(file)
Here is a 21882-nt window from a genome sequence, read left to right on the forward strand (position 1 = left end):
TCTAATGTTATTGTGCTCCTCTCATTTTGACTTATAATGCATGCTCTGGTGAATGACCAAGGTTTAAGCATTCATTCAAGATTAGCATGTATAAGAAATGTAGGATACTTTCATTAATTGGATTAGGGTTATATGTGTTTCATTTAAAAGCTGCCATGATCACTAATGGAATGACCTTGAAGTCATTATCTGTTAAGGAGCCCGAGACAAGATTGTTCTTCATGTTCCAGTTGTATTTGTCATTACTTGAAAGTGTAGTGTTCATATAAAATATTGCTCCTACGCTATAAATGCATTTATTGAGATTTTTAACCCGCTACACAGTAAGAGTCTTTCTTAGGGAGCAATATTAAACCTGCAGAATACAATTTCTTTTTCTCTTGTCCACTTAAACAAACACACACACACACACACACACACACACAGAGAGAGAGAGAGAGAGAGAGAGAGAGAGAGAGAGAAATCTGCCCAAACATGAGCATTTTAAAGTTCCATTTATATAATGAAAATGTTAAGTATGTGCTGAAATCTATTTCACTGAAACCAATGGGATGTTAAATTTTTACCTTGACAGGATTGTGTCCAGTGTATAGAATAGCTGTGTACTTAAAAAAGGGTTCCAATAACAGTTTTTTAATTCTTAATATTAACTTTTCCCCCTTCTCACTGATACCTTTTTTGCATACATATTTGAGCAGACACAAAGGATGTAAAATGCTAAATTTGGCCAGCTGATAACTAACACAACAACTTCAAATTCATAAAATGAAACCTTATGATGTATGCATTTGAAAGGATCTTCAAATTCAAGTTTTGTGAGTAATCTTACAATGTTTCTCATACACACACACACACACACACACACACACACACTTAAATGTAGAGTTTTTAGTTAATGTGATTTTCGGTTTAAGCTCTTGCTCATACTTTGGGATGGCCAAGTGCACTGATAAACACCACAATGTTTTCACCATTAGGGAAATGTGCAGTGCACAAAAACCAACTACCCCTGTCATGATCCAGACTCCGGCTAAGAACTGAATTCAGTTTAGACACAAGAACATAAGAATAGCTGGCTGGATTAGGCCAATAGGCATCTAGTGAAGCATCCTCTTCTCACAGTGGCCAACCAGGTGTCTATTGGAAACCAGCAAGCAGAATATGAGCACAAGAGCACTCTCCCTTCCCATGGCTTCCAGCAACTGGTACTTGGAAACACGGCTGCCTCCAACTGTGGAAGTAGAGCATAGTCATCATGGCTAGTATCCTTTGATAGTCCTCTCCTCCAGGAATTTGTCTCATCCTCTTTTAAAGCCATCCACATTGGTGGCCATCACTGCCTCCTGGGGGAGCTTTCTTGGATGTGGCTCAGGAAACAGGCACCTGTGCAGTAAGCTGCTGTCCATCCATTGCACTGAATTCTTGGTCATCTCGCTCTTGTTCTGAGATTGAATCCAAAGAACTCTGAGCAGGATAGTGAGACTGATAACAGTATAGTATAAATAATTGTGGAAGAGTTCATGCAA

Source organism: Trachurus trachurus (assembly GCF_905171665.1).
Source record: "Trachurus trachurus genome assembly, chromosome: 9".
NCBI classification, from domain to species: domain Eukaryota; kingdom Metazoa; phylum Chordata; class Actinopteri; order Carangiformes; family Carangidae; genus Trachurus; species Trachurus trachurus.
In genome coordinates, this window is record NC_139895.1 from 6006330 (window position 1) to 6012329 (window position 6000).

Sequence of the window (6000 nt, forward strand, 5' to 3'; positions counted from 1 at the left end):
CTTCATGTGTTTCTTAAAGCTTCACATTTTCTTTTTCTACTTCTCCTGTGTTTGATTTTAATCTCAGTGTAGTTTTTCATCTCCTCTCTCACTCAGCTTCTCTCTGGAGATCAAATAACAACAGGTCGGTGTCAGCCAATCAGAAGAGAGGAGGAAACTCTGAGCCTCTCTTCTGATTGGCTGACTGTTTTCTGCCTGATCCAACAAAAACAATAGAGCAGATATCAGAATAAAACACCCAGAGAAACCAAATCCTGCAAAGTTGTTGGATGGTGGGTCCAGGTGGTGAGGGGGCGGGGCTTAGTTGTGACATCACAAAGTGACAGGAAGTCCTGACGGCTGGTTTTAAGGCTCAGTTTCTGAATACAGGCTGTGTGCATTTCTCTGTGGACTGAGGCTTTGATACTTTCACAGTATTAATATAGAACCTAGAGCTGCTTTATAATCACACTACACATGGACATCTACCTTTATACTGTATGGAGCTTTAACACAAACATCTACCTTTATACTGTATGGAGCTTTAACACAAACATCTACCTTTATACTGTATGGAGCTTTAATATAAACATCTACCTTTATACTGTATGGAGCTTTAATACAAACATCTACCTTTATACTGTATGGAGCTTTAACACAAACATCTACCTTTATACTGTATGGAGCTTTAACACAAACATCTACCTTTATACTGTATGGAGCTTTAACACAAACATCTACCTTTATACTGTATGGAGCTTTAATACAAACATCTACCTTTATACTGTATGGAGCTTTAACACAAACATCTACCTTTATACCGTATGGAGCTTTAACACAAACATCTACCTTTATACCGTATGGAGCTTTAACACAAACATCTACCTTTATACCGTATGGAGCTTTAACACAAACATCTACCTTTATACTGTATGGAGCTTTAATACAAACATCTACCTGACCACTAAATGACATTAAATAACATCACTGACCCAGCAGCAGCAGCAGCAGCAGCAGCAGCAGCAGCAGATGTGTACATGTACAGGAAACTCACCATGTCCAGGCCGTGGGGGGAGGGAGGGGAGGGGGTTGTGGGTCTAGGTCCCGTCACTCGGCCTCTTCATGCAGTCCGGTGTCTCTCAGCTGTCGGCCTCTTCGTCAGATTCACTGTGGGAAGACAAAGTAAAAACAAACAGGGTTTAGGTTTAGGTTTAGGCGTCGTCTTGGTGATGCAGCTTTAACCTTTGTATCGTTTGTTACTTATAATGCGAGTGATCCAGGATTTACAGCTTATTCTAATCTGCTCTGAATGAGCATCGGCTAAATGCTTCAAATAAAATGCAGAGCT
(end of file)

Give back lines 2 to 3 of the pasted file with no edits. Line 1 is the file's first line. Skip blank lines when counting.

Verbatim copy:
TCTAATGTTATTGTGCTCCTCTCATTTTGACTTATAATGCATGCTCTGGTGAATGACCAAGGTTTAAGCATTCATTCAAGATTAGCATGTATAAGAAATGTAGGATACTTTCATTAATTGGATTAGGGTTATATGTGTTTCATTTAAAAGCTGCCATGATCACTAATGGAATGACCTTGAAGTCATTATCTGTTAAGGAGCCCGAGACAAGATTGTTCTTCATGTTCCAGTTGTATTTGTCATTACTTGAAAGTGTAGTGTTCATATAAAATATTGCTCCTACGCTATAAATGCATTTATTGAGATTTTTAACCCGCTACACAGTAAGAGTCTTTCTTAGGGAGCAATATTAAACCTGCAGAATACAATTTCTTTTTCTCTTGTCCACTTAAACAAACACACACACACACACACACACACACACAGAGAGAGAGAGAGAGAGAGAGAGAGAGAGAGAGAGAAATCTGCCCAAACATGAGCATTTTAAAGTTCCATTTATATAATGAAAATGTTAAGTATGTGCTGAAATCTATTTCACTGAAACCAATGGGATGTTAAATTTTTACCTTGACAGGATTGTGTCCAGTGTATAGAATAGCTGTGTACTTAAAAAAGGGTTCCAATAACAGTTTTTTAATTCTTAATATTAACTTTTCCCCCTTCTCACTGATACCTTTTTTGCATACATATTTGAGCAGACACAAAGGATGTAAAATGCTAAATTTGGCCAGCTGATAACTAACACAACAACTTCAAATTCATAAAATGAAACCTTATGATGTATGCATTTGAAAGGATCTTCAAATTCAAGTTTTGTGAGTAATCTTACAATGTTTCTCATACACACACACACACACACACACACACACACACTTAAATGTAGAGTTTTTAGTTAATGTGATTTTCGGTTTAAGCTCTTGCTCATACTTTGGGATGGCCAAGTGCACTGATAAACACCACAATGTTTTCACCATTAGGGAAATGTGCAGTGCACAAAAACCAACTACCCCTGTCATGATCCAGACTCCGGCTAAGAACTGAATTCAGTTTAGACACAAGAACATAAGAATAGCTGGCTGGATTAGGCCAATAGGCATCTAGTGAAGCATCCTCTTCTCACAGTGGCCAACCAGGTGTCTATTGGAAACCAGCAAGCAGAATATGAGCACAAGAGCACTCTCCCTTCCCATGGCTTCCAGCAACTGGTACTTGGAAACACGGCTGCCTCCAACTGTGGAAGTAGAGCATAGTCATCATGGCTAGTATCCTTTGATAGTCCTCTCCTCCAGGAATTTGTCTCATCCTCTTTTAAAGCCATCCACATTGGTGGCCATCACTGCCTCCTGGGGGAGCTTTCTTGGATGTGGCTCAGGAAACAGGCACCTGTGCAGTAAGCTGCTGTCCATCCATTGCACTGAATTCTTGGTCATCTCGCTCTTGTTCTGAGATTGAATCCAAAGAACTCTGAGCAGGATAGTGAGACTGATAACAGTATAGTATAAATAATTGTGGAAGAGTTCATGCAA

Source organism: Trachurus trachurus (assembly GCF_905171665.1).